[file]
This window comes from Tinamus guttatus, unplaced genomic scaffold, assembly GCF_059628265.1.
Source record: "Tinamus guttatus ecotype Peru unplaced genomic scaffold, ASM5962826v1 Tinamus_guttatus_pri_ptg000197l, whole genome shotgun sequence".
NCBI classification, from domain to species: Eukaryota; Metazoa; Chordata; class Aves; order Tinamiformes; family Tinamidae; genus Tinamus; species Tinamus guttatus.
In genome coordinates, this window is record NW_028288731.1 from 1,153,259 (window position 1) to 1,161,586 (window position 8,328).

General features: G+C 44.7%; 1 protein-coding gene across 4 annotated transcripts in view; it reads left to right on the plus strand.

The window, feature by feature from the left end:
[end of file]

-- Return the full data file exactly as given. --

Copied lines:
This window comes from Tinamus guttatus, unplaced genomic scaffold, assembly GCF_059628265.1.
Source record: "Tinamus guttatus ecotype Peru unplaced genomic scaffold, ASM5962826v1 Tinamus_guttatus_pri_ptg000197l, whole genome shotgun sequence".
NCBI classification, from domain to species: Eukaryota; Metazoa; Chordata; class Aves; order Tinamiformes; family Tinamidae; genus Tinamus; species Tinamus guttatus.
In genome coordinates, this window is record NW_028288731.1 from 1,153,259 (window position 1) to 1,161,586 (window position 8,328).

General features: G+C 44.7%; 1 protein-coding gene across 4 annotated transcripts in view; it reads left to right on the plus strand.

The window, feature by feature from the left end: